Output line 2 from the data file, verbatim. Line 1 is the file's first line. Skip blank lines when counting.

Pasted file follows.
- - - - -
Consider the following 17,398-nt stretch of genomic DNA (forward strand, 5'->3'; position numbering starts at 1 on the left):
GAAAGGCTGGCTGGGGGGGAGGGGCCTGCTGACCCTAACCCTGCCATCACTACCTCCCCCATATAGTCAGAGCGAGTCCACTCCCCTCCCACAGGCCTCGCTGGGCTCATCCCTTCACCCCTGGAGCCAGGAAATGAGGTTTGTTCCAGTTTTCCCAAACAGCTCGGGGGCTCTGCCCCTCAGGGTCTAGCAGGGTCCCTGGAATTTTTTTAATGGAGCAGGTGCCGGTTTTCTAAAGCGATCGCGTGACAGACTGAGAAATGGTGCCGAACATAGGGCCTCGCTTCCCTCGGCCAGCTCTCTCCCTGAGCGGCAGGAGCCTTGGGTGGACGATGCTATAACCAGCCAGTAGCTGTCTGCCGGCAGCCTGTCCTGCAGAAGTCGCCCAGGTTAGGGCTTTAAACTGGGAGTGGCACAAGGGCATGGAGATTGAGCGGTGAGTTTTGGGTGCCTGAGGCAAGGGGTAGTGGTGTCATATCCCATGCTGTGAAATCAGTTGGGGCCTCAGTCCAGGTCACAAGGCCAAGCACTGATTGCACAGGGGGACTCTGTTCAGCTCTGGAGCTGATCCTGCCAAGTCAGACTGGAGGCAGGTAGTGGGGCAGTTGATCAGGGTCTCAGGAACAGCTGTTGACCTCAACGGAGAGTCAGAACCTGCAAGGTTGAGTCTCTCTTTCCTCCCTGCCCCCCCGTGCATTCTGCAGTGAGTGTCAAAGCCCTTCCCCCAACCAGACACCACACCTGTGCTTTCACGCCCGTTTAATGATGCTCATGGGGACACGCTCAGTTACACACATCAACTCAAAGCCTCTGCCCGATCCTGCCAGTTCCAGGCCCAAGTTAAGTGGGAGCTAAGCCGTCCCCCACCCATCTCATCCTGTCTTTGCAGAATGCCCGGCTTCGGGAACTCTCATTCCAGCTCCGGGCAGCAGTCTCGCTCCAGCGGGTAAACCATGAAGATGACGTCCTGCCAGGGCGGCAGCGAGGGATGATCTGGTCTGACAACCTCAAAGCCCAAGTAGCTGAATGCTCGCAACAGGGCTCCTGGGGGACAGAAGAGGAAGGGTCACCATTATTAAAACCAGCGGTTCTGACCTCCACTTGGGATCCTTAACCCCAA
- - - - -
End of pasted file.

GAAAGGCTGGCTGGGGGGGAGGGGCCTGCTGACCCTAACCCTGCCATCACTACCTCCCCCATATAGTCAGAGCGAGTCCACTCCCCTCCCACAGGCCTCGCTGGGCTCATCCCTTCACCCCTGGAGCCAGGAAATGAGGTTTGTTCCAGTTTTCCCAAACAGCTCGGGGGCTCTGCCCCTCAGGGTCTAGCAGGGTCCCTGGAATTTTTTTAATGGAGCAGGTGCCGGTTTTCTAAAGCGATCGCGTGACAGACTGAGAAATGGTGCCGAACATAGGGCCTCGCTTCCCTCGGCCAGCTCTCTCCCTGAGCGGCAGGAGCCTTGGGTGGACGATGCTATAACCAGCCAGTAGCTGTCTGCCGGCAGCCTGTCCTGCAGAAGTCGCCCAGGTTAGGGCTTTAAACTGGGAGTGGCACAAGGGCATGGAGATTGAGCGGTGAGTTTTGGGTGCCTGAGGCAAGGGGTAGTGGTGTCATATCCCATGCTGTGAAATCAGTTGGGGCCTCAGTCCAGGTCACAAGGCCAAGCACTGATTGCACAGGGGGACTCTGTTCAGCTCTGGAGCTGATCCTGCCAAGTCAGACTGGAGGCAGGTAGTGGGGCAGTTGATCAGGGTCTCAGGAACAGCTGTTGACCTCAACGGAGAGTCAGAACCTGCAAGGTTGAGTCTCTCTTTCCTCCCTGCCCCCCCGTGCATTCTGCAGTGAGTGTCAAAGCCCTTCCCCCAACCAGACACCACACCTGTGCTTTCACGCCCGTTTAATGATGCTCATGGGGACACGCTCAGTTACACACATCAACTCAAAGCCTCTGCCCGATCCTGCCAGTTCCAGGCCCAAGTTAAGTGGGAGCTAAGCCGTCCCCCACCCATCTCATCCTGTCTTTGCAGAATGCCCGGCTTCGGGAACTCTCATTCCAGCTCCGGGCAGCAGTCTCGCTCCAGCGGGTAAACCATGAAGATGACGTCCTGCCAGGGCGGCAGCGAGGGATGATCTGGTCTGACAACCTCAAAGCCCAAGTAGCTGAATGCTCGCAACAGGGCTCCTGGGGGACAGAAGAGGAAGGGTCACCATTATTAAAACCAGCGGTTCTGACCTCCACTTGGGATCCTTAACCCCAA